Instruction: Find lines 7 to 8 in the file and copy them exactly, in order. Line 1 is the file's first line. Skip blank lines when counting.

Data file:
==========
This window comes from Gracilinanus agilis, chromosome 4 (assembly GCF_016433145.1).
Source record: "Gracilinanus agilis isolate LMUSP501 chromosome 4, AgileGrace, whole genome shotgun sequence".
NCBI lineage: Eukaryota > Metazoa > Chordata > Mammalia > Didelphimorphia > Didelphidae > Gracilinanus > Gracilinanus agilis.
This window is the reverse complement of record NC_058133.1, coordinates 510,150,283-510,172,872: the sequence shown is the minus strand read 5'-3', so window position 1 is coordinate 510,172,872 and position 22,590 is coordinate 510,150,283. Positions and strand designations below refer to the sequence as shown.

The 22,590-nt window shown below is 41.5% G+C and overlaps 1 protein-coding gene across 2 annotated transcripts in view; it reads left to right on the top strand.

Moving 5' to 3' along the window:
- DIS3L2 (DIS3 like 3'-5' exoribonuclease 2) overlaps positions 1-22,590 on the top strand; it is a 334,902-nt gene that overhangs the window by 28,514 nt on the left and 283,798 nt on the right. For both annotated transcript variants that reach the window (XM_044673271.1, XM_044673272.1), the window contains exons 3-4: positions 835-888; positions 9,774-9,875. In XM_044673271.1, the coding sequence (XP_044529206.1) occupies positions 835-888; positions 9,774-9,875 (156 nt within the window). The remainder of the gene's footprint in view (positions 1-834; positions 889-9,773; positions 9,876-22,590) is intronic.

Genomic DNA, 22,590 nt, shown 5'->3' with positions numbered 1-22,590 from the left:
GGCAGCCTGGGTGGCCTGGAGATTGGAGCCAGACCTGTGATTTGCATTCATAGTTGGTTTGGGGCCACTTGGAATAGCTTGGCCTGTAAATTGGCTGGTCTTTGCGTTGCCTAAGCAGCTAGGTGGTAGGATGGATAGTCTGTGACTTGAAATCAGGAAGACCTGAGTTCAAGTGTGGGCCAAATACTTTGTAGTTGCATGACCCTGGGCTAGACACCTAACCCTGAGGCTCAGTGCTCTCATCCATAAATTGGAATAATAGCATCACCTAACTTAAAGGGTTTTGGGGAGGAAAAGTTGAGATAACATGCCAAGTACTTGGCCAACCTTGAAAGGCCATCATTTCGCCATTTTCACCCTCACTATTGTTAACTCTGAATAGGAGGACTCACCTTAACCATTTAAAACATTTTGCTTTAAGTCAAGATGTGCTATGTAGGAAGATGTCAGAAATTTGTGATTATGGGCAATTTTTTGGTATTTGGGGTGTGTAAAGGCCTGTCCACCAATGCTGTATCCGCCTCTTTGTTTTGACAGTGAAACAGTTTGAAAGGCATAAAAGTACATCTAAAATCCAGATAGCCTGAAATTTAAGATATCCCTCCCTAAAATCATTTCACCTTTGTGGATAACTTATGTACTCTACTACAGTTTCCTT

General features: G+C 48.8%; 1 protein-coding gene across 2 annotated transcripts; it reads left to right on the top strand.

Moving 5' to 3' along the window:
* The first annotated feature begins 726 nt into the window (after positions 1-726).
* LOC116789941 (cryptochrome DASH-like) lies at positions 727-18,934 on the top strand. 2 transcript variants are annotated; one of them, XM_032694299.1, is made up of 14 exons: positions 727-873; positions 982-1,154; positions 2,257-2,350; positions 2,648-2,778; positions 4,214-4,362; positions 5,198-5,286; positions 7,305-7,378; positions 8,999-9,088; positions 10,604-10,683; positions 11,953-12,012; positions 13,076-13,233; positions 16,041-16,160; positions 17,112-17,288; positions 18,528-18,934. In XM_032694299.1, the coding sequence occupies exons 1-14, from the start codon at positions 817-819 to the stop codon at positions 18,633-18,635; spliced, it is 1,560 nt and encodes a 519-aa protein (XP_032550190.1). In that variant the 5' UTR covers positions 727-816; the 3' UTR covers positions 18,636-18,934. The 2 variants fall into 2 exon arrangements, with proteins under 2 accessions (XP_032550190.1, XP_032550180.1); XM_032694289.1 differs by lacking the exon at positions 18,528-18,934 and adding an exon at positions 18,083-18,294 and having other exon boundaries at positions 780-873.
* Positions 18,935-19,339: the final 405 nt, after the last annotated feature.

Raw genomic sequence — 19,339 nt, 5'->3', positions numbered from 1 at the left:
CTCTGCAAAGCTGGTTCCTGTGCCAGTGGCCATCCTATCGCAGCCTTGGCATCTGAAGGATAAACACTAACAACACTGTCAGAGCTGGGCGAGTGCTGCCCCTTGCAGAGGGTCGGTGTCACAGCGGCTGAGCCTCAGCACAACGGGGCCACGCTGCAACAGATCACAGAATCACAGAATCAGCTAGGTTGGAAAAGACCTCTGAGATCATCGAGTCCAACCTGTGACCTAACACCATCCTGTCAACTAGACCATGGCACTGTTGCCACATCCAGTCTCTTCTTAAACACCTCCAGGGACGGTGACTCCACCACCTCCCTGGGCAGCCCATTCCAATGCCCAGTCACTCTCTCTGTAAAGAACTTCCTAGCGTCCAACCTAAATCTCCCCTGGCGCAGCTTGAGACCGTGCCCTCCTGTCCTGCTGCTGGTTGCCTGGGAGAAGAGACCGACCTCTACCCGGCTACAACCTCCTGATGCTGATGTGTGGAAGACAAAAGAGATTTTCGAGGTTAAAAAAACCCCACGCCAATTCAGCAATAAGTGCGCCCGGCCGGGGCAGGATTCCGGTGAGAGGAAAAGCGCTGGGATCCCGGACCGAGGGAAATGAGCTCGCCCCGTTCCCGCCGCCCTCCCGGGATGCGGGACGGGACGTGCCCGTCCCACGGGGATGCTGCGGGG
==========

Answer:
- DIS3L2 (DIS3 like 3'-5' exoribonuclease 2) overlaps positions 1-22,590 on the top strand; it is a 334,902-nt gene that overhangs the window by 28,514 nt on the left and 283,798 nt on the right. For both annotated transcript variants that reach the window (XM_044673271.1, XM_044673272.1), the window contains exons 3-4: positions 835-888; positions 9,774-9,875. In XM_044673271.1, the coding sequence (XP_044529206.1) occupies positions 835-888; positions 9,774-9,875 (156 nt within the window). The remainder of the gene's footprint in view (positions 1-834; positions 889-9,773; positions 9,876-22,590) is intronic.

Genomic DNA, 22,590 nt, shown 5'->3' with positions numbered 1-22,590 from the left: